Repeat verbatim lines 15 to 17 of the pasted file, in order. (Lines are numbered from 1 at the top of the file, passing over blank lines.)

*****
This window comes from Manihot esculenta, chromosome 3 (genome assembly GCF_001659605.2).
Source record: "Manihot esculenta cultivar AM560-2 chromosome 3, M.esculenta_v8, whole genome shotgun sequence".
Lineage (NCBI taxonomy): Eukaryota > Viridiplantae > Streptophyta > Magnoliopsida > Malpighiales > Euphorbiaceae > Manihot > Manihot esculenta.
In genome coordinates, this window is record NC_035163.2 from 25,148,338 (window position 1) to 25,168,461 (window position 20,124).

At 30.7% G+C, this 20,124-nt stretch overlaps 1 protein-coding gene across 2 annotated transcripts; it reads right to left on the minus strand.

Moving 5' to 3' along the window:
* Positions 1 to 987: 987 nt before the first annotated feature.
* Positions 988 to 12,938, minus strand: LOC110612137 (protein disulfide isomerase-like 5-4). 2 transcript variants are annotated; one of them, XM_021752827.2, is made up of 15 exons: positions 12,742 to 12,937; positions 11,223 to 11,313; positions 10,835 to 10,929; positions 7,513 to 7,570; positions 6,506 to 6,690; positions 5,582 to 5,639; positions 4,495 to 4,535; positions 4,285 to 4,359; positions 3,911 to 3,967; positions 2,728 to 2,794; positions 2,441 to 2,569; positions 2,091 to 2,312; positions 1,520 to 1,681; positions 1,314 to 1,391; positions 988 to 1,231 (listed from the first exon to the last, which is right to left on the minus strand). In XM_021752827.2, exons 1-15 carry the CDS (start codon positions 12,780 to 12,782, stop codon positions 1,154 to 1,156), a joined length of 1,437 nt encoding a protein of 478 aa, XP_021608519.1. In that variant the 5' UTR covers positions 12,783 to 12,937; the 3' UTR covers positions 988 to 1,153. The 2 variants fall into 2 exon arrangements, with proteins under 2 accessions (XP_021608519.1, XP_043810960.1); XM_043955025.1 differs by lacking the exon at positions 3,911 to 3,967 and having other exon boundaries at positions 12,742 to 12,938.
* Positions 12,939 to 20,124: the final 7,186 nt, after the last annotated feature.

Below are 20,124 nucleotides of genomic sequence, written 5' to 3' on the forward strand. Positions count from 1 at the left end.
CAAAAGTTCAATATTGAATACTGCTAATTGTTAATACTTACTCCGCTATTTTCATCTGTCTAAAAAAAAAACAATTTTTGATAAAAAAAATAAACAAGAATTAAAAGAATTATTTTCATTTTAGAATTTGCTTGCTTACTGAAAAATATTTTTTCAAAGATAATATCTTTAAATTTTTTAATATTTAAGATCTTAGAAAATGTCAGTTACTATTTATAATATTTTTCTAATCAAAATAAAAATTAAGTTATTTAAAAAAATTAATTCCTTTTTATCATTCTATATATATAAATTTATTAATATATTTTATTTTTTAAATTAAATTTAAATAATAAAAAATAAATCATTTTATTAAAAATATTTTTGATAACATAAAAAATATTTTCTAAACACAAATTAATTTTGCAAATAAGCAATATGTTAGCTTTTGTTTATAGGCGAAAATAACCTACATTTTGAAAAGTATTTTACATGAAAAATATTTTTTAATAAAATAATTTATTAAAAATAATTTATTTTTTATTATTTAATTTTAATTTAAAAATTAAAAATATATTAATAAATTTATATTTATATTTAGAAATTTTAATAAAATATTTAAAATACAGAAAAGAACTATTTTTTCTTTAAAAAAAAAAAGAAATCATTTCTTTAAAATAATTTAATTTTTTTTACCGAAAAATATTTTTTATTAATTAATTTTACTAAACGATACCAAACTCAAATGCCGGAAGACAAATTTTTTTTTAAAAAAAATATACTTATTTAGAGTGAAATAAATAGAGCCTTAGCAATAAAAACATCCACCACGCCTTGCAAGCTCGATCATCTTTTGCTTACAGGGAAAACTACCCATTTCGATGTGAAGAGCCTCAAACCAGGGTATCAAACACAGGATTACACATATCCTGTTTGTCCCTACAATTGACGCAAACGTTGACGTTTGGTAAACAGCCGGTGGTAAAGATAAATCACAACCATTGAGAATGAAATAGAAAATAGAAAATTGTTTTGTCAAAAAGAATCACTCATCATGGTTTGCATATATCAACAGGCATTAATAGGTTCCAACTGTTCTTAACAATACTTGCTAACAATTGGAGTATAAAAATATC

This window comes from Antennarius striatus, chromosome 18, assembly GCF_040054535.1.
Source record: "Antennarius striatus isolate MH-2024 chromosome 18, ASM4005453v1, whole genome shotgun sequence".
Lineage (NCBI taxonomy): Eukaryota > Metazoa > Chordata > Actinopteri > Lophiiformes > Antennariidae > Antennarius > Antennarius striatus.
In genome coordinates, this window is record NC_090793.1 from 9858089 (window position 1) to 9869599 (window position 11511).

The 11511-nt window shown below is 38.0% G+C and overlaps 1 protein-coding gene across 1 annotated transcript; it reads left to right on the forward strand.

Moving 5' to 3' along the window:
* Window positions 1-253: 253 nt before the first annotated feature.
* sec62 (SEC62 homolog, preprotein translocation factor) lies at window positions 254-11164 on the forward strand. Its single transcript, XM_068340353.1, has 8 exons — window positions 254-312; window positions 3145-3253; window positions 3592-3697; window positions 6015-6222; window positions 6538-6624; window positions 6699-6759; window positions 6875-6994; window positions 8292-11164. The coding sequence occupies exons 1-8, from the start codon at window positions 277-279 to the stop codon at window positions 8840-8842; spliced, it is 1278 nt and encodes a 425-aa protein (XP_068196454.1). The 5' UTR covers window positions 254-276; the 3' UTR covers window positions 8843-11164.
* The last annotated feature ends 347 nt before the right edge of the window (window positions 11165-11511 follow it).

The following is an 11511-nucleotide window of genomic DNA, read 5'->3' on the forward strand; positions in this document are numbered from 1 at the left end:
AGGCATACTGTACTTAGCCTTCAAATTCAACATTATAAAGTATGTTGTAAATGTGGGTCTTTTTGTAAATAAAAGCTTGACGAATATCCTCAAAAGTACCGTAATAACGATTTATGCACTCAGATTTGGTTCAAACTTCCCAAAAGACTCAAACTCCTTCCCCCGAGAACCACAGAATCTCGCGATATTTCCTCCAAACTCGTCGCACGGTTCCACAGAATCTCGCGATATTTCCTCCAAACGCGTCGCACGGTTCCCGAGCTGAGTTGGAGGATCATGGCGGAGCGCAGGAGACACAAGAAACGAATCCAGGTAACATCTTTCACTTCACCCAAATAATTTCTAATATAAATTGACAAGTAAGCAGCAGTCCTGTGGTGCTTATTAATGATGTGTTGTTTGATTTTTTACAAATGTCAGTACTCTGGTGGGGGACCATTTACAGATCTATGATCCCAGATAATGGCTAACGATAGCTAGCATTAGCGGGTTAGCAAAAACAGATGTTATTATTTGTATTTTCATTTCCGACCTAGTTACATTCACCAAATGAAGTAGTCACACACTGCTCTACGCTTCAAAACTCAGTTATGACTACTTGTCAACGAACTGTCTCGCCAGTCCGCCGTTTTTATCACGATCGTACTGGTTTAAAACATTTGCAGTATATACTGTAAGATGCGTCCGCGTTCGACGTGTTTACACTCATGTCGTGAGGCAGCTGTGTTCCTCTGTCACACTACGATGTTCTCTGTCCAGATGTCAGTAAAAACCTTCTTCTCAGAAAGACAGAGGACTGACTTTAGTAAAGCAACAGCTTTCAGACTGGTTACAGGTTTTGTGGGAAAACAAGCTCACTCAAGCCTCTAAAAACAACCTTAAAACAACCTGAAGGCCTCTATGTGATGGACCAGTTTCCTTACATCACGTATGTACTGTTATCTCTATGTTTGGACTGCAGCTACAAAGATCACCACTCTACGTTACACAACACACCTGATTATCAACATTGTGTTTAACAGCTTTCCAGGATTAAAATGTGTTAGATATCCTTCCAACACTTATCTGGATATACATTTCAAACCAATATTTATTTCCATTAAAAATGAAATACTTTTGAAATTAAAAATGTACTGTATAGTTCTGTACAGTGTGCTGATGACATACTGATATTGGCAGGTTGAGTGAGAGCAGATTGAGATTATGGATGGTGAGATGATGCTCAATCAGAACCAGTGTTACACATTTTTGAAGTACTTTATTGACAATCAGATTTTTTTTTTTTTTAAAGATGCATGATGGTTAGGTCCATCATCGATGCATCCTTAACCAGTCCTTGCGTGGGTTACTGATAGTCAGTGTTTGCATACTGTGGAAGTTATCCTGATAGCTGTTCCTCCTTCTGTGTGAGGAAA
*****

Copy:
In genome coordinates, this window is record NC_090793.1 from 9858089 (window position 1) to 9869599 (window position 11511).

The 11511-nt window shown below is 38.0% G+C and overlaps 1 protein-coding gene across 1 annotated transcript; it reads left to right on the forward strand.

Moving 5' to 3' along the window: